Remember computer virus worms? That nasty form of malware that crawled around the Internet, infecting everything it could find and then forcing infected hosts to continue the virus’s spread? Recalling these, in our contemporary context of COVID-19 and vaccination programs, made us think about herd immunity and how that term applies equally to both computer and human viruses.
The Basic Reproduction Number (Ro) of a virus is used to describe the expected number of cases directly generated by one case in a population where all individuals are susceptible to infection. SARS-CoV-2 (the virus that causes COVID-19) has a Ro somewhere between 2 and 3. In comparison, Polio’s is about 5 to 7, Mumps’ 10 to 12, and Measles’ (one of the most infectious viruses) around 12 to 18.
So, each case of Measles infects 12 to 18 other people in a population without protection. Then each of those 12 to 18 people goes on to infect another 12 to 18, etc. The resulting exponential growth is pretty scary when you think about it.
Now, in any population, the Effective Reproduction Number (Re) — the average number of new infections caused by a single infected individual in a partially susceptible population — should be less than Ro. Some individuals either have natural immunity or gained it through the previous infection, vaccination, or isolation.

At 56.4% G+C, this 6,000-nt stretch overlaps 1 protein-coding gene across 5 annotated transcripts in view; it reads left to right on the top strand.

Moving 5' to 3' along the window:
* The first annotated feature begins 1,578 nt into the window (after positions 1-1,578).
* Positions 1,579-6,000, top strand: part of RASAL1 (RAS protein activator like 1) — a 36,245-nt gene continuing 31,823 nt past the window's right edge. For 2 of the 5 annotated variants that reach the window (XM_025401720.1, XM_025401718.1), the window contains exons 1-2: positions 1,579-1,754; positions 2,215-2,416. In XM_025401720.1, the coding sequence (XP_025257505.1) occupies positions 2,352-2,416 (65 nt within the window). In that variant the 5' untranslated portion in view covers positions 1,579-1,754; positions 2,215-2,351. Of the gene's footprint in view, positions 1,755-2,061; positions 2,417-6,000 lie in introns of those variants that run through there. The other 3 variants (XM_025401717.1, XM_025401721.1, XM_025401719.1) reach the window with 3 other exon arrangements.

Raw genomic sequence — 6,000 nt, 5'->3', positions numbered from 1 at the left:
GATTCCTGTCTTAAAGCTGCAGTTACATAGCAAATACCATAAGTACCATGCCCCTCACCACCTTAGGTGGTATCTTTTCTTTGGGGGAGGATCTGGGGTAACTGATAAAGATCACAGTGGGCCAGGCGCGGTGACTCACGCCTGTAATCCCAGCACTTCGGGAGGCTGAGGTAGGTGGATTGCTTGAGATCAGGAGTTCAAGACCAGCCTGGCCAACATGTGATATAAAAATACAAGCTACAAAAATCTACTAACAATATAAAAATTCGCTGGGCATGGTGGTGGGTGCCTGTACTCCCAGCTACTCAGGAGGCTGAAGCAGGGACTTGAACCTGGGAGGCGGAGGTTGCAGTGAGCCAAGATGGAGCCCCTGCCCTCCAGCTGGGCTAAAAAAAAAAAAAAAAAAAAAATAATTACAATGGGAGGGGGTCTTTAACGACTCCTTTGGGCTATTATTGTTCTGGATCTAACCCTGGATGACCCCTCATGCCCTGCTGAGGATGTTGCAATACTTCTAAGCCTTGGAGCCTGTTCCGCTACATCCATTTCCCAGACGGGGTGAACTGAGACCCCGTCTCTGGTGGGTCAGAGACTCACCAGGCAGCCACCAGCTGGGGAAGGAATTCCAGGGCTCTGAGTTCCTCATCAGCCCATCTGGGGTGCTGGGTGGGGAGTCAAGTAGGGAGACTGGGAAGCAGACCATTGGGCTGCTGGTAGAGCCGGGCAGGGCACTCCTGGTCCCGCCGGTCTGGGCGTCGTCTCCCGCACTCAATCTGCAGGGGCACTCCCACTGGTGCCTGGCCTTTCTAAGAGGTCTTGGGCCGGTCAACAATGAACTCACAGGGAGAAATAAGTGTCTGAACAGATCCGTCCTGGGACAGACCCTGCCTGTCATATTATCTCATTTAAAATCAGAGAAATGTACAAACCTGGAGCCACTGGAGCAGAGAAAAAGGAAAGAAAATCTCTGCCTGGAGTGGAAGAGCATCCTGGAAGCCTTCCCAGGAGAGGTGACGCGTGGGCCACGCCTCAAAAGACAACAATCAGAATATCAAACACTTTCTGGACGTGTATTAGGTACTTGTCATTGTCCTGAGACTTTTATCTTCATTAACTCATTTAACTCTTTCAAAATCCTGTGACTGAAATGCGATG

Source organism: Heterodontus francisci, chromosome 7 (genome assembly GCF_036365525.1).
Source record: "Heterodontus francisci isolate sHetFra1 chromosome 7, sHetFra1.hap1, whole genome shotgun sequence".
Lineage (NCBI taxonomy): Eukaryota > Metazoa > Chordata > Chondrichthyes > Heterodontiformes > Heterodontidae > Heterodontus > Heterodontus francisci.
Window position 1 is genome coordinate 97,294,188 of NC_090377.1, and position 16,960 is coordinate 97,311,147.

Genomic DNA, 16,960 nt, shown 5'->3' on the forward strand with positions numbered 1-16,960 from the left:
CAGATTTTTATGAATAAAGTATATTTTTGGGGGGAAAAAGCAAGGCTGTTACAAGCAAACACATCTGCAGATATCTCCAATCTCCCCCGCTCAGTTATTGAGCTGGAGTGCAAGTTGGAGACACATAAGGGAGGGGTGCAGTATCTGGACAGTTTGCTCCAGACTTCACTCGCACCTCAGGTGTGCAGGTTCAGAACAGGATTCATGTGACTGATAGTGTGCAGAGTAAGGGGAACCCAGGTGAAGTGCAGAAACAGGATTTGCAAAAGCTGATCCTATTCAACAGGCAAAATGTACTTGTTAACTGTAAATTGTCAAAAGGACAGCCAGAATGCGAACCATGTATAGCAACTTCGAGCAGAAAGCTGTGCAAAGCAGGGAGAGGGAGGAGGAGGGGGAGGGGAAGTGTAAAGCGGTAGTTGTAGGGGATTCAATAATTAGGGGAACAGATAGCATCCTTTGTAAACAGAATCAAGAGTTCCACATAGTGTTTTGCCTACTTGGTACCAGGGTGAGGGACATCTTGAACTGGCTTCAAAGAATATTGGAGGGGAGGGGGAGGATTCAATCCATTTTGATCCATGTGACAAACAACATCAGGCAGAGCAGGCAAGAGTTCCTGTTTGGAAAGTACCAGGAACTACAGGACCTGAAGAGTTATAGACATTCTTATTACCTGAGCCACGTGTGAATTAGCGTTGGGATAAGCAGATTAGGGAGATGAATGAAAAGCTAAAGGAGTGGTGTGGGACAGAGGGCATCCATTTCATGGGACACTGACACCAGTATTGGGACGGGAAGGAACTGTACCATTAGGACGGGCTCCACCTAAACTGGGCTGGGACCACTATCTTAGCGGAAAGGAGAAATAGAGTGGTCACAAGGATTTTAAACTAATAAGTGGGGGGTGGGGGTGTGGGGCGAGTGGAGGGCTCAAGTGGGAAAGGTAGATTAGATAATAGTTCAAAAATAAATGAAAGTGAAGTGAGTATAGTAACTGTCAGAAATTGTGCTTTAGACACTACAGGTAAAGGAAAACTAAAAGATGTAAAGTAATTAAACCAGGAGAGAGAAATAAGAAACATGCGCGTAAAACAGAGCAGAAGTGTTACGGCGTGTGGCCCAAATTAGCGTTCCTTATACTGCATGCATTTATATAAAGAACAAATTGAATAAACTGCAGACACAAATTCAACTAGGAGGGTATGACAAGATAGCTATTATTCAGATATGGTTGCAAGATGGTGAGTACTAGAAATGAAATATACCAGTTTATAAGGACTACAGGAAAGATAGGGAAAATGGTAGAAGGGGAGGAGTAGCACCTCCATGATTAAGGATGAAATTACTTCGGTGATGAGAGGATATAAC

With computer viruses, immunity is achieved either by patching the flaw the virus exploits (with anti-malware technology) or network isolation/firewalling (the computer equivalent of social distancing). Quarantine is an effective technique in both humans and computers for limiting the number of hosts an infected individual can contact to reduce the disease’s spread further.
If the Re stays above 1, then the number of hosts infected increases, and the virus spreads. If the Re remains below 1, then the virus peters out and disappears. In reality, the number goes up and down over time, resulting in waves of infection we so often see.
Calculating Herd immunity
Herd Immunity is all about reducing the Re of a virus and the percentage of individuals it can infect.
Think about a virus with a Ro of 2 and a population with no protection (100% susceptible to infection). A single infected host passes on the infection to two others. Now, in a population where more than 50% of people are immune, the Re would fall below 1 (as more than half of those two previously susceptible to infection are no longer in danger), and the virus would slowly go away. When less than 50% are immune, the virus will continue to spread (Re > 1) at a rate dependent on the inverse percentage of the immune population. You can see how the magic number for Herd Immunity depends on the infectiousness of the disease and the effectiveness of the protection.
Stopping computer virus worms
Now, let’s bring this back and look at how this affects computer virus worms’ behavior.